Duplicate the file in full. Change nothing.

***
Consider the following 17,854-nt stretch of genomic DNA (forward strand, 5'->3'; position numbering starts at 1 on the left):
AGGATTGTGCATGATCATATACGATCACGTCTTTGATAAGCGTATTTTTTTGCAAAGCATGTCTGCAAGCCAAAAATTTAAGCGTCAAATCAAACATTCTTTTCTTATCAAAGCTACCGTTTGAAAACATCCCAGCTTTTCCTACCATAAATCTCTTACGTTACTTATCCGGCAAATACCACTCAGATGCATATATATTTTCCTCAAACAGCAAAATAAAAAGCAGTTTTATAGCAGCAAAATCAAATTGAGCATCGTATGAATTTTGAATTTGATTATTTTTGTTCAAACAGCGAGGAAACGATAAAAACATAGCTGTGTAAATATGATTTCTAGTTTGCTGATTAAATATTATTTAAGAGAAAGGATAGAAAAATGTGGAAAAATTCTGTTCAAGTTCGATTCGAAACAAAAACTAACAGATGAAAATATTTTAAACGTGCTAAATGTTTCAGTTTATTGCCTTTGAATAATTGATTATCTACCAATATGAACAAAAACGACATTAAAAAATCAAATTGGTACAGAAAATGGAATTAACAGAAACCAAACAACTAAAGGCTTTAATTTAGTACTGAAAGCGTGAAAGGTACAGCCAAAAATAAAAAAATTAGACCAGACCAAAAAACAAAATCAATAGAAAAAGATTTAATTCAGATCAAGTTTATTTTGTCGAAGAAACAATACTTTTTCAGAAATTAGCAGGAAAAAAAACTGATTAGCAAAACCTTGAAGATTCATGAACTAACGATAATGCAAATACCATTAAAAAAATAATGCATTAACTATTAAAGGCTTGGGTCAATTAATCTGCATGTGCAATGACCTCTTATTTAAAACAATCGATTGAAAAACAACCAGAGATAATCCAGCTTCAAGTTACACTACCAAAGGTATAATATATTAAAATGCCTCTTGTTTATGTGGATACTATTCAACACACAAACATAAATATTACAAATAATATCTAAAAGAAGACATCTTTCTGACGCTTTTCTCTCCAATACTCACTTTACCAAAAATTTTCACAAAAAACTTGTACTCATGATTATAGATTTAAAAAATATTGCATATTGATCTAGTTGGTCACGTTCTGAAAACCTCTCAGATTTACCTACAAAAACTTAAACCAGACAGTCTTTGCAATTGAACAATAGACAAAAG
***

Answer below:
Consider the following 17,854-nt stretch of genomic DNA (forward strand, 5'->3'; position numbering starts at 1 on the left):
AGGATTGTGCATGATCATATACGATCACGTCTTTGATAAGCGTATTTTTTTGCAAAGCATGTCTGCAAGCCAAAAATTTAAGCGTCAAATCAAACATTCTTTTCTTATCAAAGCTACCGTTTGAAAACATCCCAGCTTTTCCTACCATAAATCTCTTACGTTACTTATCCGGCAAATACCACTCAGATGCATATATATTTTCCTCAAACAGCAAAATAAAAAGCAGTTTTATAGCAGCAAAATCAAATTGAGCATCGTATGAATTTTGAATTTGATTATTTTTGTTCAAACAGCGAGGAAACGATAAAAACATAGCTGTGTAAATATGATTTCTAGTTTGCTGATTAAATATTATTTAAGAGAAAGGATAGAAAAATGTGGAAAAATTCTGTTCAAGTTCGATTCGAAACAAAAACTAACAGATGAAAATATTTTAAACGTGCTAAATGTTTCAGTTTATTGCCTTTGAATAATTGATTATCTACCAATATGAACAAAAACGACATTAAAAAATCAAATTGGTACAGAAAATGGAATTAACAGAAACCAAACAACTAAAGGCTTTAATTTAGTACTGAAAGCGTGAAAGGTACAGCCAAAAATAAAAAAATTAGACCAGACCAAAAAACAAAATCAATAGAAAAAGATTTAATTCAGATCAAGTTTATTTTGTCGAAGAAACAATACTTTTTCAGAAATTAGCAGGAAAAAAAACTGATTAGCAAAACCTTGAAGATTCATGAACTAACGATAATGCAAATACCATTAAAAAAATAATGCATTAACTATTAAAGGCTTGGGTCAATTAATCTGCATGTGCAATGACCTCTTATTTAAAACAATCGATTGAAAAACAACCAGAGATAATCCAGCTTCAAGTTACACTACCAAAGGTATAATATATTAAAATGCCTCTTGTTTATGTGGATACTATTCAACACACAAACATAAATATTACAAATAATATCTAAAAGAAGACATCTTTCTGACGCTTTTCTCTCCAATACTCACTTTACCAAAAATTTTCACAAAAAACTTGTACTCATGATTATAGATTTAAAAAATATTGCATATTGATCTAGTTGGTCACGTTCTGAAAACCTCTCAGATTTACCTACAAAAACTTAAACCAGACAGTCTTTGCAATTGAACAATAGACAAAAG